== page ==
Waterworks some nights at 11. This one is from the vaults from the first season. But it's worth a revisit as the film is currently available on Netflix Instant Watch.
I've always been a little bit a lot perplexed by the famous shower scene in Alan Parker's Midnight Express (1978). I'm not exactly sure why it's in the movie. Midnight Express strongest asset is arguably its expressive physicality and gritty tactile quality; you feel like you're right there in the grotty hellish Turkish prison, sweating and suffering along with Billy Hayes (Brad Davis). But the sexual vibes coming off of the movie are at times unfathomable. Is it gay? Is it bi? Is it straight? Is it just horny? Or is its ambiguous eroticism simply a by-product of casting a star as carnally charismatic as Brad Davis in the lead role?
As warm up to the famous shower scene we get a montage detailing the friendship of Billy and Erich (Norbert Weisser) a fellow prisoner. They've been in this hellhole for years. We see them do yoga togethe and bathe each other. They even duet on a private meditation mantra...
Monastery. Cloister. Cave. Prison
They lock eyes while chanting this repetitive phase. Billy drops his head with sadness at the word "prison" and we dissolve to a shot of the intimate friends showering together. In the steam Erich tenderly grabs Billy's soapy hand, slides his hands up Billy's body and pulls him slowly into a passionate kiss, though the steam obscures a lot of what's happening.
Billy hesitates and then reciprocates, though the steam obscures most of their kissing
Here's the curious part.
Moments after he's begun kissing Erich back, Billy pushes him away. He lifts Erich's hand to kiss it, shakes his head in a strangely condescending manner (I love you but I'm not that way) and exits the shower. Despite his willingness to work out, chant, bathe and lock lips with his friend while naked ... he draws the line at sex.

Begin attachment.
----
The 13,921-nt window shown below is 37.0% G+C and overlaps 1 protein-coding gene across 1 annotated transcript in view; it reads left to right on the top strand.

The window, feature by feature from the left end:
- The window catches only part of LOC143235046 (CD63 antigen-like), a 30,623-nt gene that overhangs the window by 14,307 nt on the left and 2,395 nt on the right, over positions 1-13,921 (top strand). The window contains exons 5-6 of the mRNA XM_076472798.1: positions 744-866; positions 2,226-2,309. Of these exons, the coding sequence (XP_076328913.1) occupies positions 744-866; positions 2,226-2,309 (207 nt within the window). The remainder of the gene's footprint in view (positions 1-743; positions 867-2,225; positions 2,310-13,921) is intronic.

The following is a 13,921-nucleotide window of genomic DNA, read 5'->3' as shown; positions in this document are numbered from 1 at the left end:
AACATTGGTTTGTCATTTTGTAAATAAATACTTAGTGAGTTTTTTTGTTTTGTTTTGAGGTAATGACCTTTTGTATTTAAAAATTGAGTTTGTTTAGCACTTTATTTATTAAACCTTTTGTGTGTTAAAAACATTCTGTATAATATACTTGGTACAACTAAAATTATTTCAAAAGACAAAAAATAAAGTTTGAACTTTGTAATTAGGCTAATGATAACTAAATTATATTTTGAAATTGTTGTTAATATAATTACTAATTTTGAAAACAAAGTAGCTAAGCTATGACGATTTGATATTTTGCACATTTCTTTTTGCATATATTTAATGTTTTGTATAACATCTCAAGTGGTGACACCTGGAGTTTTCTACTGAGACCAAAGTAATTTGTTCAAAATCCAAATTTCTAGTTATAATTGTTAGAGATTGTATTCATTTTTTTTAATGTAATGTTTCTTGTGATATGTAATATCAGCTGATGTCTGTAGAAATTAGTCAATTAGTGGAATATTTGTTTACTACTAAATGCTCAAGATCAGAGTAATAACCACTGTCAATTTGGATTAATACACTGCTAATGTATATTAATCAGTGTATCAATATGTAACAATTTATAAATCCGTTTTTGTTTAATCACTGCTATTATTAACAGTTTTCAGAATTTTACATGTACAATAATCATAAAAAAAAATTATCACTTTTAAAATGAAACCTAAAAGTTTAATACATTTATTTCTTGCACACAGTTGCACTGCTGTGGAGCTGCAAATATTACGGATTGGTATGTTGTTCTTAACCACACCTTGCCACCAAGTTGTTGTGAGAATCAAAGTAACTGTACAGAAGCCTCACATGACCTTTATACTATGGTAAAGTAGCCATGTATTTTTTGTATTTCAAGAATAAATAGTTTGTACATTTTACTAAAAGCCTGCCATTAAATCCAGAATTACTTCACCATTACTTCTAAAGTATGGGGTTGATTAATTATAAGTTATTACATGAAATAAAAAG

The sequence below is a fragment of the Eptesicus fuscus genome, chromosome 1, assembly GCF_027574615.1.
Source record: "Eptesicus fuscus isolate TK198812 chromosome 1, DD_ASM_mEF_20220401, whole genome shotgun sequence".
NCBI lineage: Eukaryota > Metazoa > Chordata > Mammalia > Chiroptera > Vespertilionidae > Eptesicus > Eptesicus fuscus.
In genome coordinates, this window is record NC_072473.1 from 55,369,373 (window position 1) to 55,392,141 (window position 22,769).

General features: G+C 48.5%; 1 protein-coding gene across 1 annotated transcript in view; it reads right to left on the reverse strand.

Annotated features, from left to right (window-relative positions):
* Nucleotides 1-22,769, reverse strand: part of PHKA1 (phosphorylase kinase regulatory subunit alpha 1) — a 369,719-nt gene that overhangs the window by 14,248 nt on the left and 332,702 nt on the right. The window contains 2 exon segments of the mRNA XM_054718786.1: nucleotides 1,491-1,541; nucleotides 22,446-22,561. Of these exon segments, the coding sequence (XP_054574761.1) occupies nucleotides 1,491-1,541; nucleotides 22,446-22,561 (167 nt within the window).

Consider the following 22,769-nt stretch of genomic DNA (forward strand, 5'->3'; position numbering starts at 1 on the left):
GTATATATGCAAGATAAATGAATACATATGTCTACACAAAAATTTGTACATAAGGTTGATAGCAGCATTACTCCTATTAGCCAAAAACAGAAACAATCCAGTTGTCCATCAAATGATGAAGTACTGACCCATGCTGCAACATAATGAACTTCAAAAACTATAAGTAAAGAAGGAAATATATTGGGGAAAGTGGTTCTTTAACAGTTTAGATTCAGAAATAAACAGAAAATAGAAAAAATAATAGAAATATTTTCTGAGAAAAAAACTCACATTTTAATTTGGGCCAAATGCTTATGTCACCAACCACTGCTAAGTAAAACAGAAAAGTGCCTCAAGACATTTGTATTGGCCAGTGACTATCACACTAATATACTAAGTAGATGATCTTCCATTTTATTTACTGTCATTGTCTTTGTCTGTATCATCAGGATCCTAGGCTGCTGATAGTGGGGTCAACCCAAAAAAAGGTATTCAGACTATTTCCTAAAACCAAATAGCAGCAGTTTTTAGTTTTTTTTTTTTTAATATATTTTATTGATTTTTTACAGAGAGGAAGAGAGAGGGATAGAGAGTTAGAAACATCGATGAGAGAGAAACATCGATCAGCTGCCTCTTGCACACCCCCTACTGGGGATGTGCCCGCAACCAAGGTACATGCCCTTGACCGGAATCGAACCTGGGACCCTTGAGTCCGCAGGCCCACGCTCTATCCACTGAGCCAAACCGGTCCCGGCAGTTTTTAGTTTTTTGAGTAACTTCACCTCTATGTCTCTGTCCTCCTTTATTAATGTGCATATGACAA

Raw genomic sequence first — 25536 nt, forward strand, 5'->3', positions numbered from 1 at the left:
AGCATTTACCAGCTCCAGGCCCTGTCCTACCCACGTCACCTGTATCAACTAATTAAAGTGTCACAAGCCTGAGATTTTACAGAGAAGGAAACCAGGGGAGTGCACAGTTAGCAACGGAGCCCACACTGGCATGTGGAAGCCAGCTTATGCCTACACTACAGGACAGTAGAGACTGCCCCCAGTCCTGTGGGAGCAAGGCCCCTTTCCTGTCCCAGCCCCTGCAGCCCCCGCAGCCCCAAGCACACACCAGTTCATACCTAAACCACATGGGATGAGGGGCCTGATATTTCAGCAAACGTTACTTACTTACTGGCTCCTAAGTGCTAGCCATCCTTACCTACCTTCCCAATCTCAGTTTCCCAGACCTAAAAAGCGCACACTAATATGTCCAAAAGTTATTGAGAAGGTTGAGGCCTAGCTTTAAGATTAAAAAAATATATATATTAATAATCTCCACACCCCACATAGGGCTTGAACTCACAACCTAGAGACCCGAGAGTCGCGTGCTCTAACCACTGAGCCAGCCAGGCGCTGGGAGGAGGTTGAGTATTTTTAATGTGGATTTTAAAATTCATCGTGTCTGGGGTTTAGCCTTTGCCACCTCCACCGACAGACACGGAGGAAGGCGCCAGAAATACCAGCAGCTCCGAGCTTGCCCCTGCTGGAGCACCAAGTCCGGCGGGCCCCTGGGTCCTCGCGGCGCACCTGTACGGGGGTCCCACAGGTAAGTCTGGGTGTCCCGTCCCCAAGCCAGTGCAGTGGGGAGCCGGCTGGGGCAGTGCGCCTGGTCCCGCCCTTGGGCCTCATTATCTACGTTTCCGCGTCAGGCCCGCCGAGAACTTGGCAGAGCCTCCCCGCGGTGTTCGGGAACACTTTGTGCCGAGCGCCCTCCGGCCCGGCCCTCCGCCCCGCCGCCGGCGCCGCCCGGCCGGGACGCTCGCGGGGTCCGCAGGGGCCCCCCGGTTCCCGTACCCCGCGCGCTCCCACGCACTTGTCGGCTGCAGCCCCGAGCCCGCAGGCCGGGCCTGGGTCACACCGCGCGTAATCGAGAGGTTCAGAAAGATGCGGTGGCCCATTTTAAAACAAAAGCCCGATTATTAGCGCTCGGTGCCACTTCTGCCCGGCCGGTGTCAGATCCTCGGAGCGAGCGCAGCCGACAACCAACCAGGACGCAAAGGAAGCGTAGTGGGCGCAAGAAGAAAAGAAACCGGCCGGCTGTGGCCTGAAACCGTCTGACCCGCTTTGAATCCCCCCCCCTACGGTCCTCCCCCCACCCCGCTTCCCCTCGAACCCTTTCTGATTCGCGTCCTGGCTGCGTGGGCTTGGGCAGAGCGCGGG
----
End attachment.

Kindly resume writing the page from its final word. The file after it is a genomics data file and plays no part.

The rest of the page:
Erich is understandably bummed and the camera dissolves to an exterior shot of the prison, over his sad wet face.
Never mind sequential logic. Never mind that Billy has gone for (literally) years without sex. Never mind that he's already comfortable kissing, being bathed by and getting naked with Erich. Never mind that the real life Billy Hayes actually did have consensual sex with fellow prisoners according to his autobiography. In Oliver Stone's Oscar-nominated screenplay, "Billy" isn't having it.
This scene has always confused me on a basic human level, sexual orientation being beside the point. I'm gay but if you threw me in a prison for years and my only option for human tenderness was sex with a girl I liked who was into me? I wouldn't shake my head and walk away. I'd be... 'how often, when, where and what position? Let's go!'
Another 1978 picture, the elusive but strong Girlfriends has an oddly parallel sequence: the lead character's new female roommate begins to caress her shoulder and tries to kiss and undress her. Our heroine gently pushes the misguided girl's hand away and quietly says "no." I can only come to the reductive conclusion that in '78 this was exactly the way liberal Hollywood felt about the gays -- tolerated them, kinda dug them on an one-on-one basis, but were still totally weirded out by them. The sequence in Girlfriends is a throwaway and doesn't interrupt the movie's flow. In the case of Midnight Express, the sequence is given a lot of weight and the filmmakers seem to be letting their own sexual prudishness get in the way of narrative logic. There's nothing wrong with changing material from book to screen, don't get me wrong, but if Billy wasn't going to have sex with Erich, why was their foreplay still included in the movie?